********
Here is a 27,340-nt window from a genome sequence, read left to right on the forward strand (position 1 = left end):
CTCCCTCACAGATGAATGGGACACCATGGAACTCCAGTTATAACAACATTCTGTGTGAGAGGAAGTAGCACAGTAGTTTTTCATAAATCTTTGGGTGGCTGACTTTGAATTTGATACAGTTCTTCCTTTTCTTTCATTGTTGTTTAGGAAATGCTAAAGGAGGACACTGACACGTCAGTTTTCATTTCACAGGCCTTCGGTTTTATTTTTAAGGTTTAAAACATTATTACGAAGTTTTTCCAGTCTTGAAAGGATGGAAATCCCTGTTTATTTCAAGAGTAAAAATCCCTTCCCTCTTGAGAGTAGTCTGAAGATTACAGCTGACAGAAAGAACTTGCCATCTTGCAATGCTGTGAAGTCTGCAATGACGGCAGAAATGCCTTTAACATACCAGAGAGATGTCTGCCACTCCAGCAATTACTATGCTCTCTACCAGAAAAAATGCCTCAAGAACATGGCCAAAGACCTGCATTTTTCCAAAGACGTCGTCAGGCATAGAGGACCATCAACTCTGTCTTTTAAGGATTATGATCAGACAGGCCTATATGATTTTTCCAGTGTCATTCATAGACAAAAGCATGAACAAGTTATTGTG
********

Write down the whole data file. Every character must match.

Here is a 27,340-nt window from a genome sequence, read left to right on the forward strand (position 1 = left end):
CTCCCTCACAGATGAATGGGACACCATGGAACTCCAGTTATAACAACATTCTGTGTGAGAGGAAGTAGCACAGTAGTTTTTCATAAATCTTTGGGTGGCTGACTTTGAATTTGATACAGTTCTTCCTTTTCTTTCATTGTTGTTTAGGAAATGCTAAAGGAGGACACTGACACGTCAGTTTTCATTTCACAGGCCTTCGGTTTTATTTTTAAGGTTTAAAACATTATTACGAAGTTTTTCCAGTCTTGAAAGGATGGAAATCCCTGTTTATTTCAAGAGTAAAAATCCCTTCCCTCTTGAGAGTAGTCTGAAGATTACAGCTGACAGAAAGAACTTGCCATCTTGCAATGCTGTGAAGTCTGCAATGACGGCAGAAATGCCTTTAACATACCAGAGAGATGTCTGCCACTCCAGCAATTACTATGCTCTCTACCAGAAAAAATGCCTCAAGAACATGGCCAAAGACCTGCATTTTTCCAAAGACGTCGTCAGGCATAGAGGACCATCAACTCTGTCTTTTAAGGATTATGATCAGACAGGCCTATATGATTTTTCCAGTGTCATTCATAGACAAAAGCATGAACAAGTTATTGTG